Let me repeat: the Barbie brand acknowledges that girls not only know how to read comics but can MAKE them.

    Come on, Internet, get with the times.

  5. Oh man! I totally have a copy of that handbook that was languishing at my (female) former boss’ comic shop. By the time I read it, it was the mid-2000s and I was already actively ordering and promoting books by female creators and/or starring female leads but it was kind of great to read.

    Absolutely right that POC representation is the next big hurdle, as well as (I’d say) queer representation, especially for non-cis characters/creators. Always another building block.

    For now celebrate the victory.

  6. @ gia: Now if Barbie would only acknowledge that women’s waists are not the size of Vampira’s.

    Don’t see how anyone could not view this a great development. There’s room for everyone to play in comics. More voices equals more choices — and that equals more comics to read! How is that not a win for all of us?

  7. “Don’t see how anyone could not view this a great development.”

    I’ve seen message-board comments about this new Divergence-verse (“di-verse”?), complaining that “this DCU isn’t for me”. Of course what they meant was “this DCU isn’t exclusively for me” … but in their mind, that’s the same thing.

  8. Gene Yang was speaking at Fantastic Comics in Berkeley a few years ago and said Asian Americans had more success in comics than any other entertainment field.

  9. @Jason I’ve seen many similar comments from “longtime readers” specifically on Dan DiDio’s Facebook page. I can;t help to think That publishers like him are finally realizing the risk/reward is much better to focus on the people not currently buying comments than those who just continually add, with diminishing returns, to the standard attrition of them.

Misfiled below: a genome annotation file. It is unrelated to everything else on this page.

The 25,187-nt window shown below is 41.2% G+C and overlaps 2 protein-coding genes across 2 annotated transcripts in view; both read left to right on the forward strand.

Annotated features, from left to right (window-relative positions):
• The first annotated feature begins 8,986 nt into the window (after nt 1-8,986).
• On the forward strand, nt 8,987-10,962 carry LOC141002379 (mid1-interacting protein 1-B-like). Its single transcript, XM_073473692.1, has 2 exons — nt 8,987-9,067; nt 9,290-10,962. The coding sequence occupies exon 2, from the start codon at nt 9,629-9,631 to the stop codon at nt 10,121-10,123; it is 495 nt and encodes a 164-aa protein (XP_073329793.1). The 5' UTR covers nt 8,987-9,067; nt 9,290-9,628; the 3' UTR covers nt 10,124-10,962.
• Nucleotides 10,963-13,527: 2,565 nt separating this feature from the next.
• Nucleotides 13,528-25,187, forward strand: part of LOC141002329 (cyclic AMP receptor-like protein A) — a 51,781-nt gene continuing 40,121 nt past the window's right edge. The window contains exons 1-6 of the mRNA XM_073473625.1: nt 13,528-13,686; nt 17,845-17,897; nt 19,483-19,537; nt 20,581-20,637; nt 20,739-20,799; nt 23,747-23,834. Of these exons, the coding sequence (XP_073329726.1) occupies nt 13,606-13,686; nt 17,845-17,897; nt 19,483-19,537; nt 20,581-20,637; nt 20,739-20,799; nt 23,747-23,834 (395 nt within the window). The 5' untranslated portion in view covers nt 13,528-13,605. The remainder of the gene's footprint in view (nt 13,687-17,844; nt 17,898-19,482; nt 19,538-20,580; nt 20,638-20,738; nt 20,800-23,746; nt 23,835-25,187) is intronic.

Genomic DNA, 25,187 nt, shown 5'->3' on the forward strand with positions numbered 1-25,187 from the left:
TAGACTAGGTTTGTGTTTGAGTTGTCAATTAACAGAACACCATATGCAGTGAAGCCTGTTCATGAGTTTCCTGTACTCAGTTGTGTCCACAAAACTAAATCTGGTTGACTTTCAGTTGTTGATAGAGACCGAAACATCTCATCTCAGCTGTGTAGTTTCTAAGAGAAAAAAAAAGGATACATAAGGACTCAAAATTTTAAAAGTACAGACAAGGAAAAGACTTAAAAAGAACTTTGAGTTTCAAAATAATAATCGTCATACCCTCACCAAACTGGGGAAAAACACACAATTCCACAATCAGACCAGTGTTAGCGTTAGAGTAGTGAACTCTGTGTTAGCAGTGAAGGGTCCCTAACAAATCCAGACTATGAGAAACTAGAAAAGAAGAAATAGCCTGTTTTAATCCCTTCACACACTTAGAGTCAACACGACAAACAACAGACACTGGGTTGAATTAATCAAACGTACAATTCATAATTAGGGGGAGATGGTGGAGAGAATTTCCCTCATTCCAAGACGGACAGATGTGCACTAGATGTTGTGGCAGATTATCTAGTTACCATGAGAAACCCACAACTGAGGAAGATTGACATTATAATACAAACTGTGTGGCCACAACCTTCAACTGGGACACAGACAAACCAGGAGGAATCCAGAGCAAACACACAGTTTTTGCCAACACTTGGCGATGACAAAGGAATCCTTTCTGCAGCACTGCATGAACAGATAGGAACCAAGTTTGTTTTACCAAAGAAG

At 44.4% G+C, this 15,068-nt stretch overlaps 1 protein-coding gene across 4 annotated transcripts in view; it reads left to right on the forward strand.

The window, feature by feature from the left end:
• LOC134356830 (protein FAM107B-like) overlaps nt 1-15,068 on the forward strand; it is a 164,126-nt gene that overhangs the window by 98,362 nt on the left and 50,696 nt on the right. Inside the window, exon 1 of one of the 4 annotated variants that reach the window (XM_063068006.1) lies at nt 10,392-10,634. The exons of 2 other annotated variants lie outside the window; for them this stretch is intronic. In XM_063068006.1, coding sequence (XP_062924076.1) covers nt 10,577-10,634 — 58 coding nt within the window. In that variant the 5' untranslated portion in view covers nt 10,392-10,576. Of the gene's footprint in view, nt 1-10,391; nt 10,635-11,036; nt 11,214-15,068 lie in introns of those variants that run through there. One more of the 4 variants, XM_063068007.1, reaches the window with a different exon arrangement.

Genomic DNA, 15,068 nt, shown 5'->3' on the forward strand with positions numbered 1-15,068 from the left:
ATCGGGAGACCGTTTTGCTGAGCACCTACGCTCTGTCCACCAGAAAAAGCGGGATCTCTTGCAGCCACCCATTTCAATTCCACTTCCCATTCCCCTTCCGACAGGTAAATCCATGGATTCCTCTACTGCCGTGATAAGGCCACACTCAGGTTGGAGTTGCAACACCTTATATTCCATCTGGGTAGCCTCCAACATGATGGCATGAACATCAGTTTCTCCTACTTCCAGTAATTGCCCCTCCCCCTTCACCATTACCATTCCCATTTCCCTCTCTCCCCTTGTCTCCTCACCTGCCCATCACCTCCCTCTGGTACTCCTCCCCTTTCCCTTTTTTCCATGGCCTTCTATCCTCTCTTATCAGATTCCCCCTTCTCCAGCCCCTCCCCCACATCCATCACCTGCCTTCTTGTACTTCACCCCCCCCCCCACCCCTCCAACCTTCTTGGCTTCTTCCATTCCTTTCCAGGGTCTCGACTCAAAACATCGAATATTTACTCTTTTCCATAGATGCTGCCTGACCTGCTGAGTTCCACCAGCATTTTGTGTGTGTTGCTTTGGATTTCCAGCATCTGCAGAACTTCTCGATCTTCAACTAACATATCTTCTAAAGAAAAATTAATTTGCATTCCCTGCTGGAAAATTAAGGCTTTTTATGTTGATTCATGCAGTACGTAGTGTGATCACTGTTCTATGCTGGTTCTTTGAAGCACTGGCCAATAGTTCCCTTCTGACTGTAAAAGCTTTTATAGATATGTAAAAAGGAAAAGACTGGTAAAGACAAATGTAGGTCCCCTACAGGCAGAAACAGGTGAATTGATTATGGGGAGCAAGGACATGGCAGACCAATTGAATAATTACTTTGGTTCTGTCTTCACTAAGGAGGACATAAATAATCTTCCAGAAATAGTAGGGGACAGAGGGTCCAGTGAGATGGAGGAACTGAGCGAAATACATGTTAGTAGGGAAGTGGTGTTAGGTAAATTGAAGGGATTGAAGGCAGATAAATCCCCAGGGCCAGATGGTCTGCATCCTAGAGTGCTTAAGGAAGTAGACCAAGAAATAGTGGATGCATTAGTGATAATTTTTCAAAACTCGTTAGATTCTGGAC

10. No, it’s not a fad.
    Because KIDS are hungry for graphic novels, and we finally have a critical mass of GREAT titles to recommend to those readers. Not to mention that with every Newbery, Caldecott, Printz, and YMA award, another library will order those books for the collection.

    What happens ten years from now, when these middle school kids, influenced by Smile and Amulet and Wimpy Kid, who have been drawing FOREVER, start making webcomics? (Heidi, your portfolio reviews will only get more difficult.)

    What happens to the manga kids now in art school, learning all sorts of stuff from the painters, the filmmakers, the sculptors, the animators, the professors? There are a lot of picture books being published each year, some by publishers who also publish graphic novels. Hell, Dan Santat, winner of the Caldecott this year, created a graphic novel a few years ago! Picture books… words and pictures… 32 pages…

    Also, Super Barbie isn’t new. The last issue of Marvel’s Barbie. #63, featured “Flying Hero Barbie” from 1996. (Yes, it came with a mini-comic!) “By Lisa Trusiani and Mary Wilshire. Cover by Amanda Conner and Jeff Albrecht. ”

    Oh, and while Barbie may not have a current graphic novel, Monster High DOES. They even have a “Power Ghouls” series where they dress up as superheroes, and the dolls come with comics! Ghoulia Yelps is the geeky analog.

  11. Of course, none of this will matter if the comics aren’t GOOD.

    The idea that “girls don’t read comics” is ridiculous. As Trina Robbins and others have pointed out, there was a time — from the late ’40s to the early ’60s — were female readers may have outnumbered male readers. Those were also (maybe not coincidentally?) the years when superheroes didn’t dominate the industry.

    Girls and women will read comics if you give them something they want to read, but for the last 40 years, Marvel and DC have been largely clueless about what that might be. Pandering to the “dudebro” audience certainly hasn’t helped.